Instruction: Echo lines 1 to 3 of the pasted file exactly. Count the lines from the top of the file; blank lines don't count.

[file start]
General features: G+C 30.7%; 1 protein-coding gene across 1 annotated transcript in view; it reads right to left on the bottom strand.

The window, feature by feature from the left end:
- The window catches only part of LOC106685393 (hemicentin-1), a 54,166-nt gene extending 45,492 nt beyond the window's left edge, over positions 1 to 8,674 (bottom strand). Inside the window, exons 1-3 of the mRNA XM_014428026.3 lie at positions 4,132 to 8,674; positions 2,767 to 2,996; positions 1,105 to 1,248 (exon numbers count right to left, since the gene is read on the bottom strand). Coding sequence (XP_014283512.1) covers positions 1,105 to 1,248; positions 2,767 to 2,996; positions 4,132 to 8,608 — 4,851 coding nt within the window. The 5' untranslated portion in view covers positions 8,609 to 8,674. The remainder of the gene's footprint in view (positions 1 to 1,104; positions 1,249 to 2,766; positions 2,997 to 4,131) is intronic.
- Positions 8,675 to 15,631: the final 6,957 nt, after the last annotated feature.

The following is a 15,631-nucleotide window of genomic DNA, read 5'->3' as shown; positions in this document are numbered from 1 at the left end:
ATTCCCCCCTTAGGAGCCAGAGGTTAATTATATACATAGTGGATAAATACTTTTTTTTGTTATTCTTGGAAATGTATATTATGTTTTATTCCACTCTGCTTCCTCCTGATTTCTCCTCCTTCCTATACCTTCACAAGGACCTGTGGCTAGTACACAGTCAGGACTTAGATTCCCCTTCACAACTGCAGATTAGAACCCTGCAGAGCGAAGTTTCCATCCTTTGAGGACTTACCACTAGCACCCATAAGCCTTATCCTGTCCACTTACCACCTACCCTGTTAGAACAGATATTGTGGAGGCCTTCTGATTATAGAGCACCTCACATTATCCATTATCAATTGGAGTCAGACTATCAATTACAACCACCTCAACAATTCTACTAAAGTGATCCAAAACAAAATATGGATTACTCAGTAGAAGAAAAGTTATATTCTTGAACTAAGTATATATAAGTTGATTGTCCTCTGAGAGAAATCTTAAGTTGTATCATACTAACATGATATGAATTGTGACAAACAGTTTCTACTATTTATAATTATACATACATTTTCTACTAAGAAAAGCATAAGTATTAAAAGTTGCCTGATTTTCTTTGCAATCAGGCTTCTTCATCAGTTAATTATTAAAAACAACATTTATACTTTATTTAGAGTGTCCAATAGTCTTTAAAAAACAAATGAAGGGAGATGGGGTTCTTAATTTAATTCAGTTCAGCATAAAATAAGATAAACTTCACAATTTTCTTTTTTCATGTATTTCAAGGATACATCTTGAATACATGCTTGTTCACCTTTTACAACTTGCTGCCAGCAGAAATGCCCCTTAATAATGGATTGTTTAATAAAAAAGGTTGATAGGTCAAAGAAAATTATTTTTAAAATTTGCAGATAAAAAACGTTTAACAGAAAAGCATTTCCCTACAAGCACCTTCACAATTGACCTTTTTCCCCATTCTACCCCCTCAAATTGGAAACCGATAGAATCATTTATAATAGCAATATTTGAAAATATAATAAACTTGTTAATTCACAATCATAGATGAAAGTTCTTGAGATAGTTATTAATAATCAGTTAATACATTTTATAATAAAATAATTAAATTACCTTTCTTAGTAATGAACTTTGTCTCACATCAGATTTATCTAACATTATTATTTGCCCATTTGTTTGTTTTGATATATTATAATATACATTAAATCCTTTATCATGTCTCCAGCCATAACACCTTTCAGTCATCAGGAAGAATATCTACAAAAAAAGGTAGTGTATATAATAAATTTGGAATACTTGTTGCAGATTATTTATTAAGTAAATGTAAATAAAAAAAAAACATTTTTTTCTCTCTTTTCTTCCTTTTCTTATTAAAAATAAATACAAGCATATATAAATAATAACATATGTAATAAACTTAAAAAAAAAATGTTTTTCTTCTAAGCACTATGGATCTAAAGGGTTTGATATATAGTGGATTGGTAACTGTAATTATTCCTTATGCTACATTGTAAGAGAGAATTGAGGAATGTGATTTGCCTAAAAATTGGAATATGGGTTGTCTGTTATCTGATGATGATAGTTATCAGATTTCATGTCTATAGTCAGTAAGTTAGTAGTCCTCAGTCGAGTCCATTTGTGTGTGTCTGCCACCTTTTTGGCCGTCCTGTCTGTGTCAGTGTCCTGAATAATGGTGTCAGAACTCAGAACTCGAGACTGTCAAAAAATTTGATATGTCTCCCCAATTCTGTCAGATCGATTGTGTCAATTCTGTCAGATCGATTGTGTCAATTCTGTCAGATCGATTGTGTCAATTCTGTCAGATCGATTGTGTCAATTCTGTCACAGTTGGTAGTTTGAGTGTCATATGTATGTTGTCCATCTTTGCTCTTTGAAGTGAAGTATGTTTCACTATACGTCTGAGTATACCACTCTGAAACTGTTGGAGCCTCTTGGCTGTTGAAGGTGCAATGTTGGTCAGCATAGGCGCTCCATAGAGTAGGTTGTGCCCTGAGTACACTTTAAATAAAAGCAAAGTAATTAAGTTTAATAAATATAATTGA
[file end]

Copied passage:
General features: G+C 30.7%; 1 protein-coding gene across 1 annotated transcript in view; it reads right to left on the bottom strand.

The window, feature by feature from the left end:
- The window catches only part of LOC106685393 (hemicentin-1), a 54,166-nt gene extending 45,492 nt beyond the window's left edge, over positions 1 to 8,674 (bottom strand). Inside the window, exons 1-3 of the mRNA XM_014428026.3 lie at positions 4,132 to 8,674; positions 2,767 to 2,996; positions 1,105 to 1,248 (exon numbers count right to left, since the gene is read on the bottom strand). Coding sequence (XP_014283512.1) covers positions 1,105 to 1,248; positions 2,767 to 2,996; positions 4,132 to 8,608 — 4,851 coding nt within the window. The 5' untranslated portion in view covers positions 8,609 to 8,674. The remainder of the gene's footprint in view (positions 1 to 1,104; positions 1,249 to 2,766; positions 2,997 to 4,131) is intronic.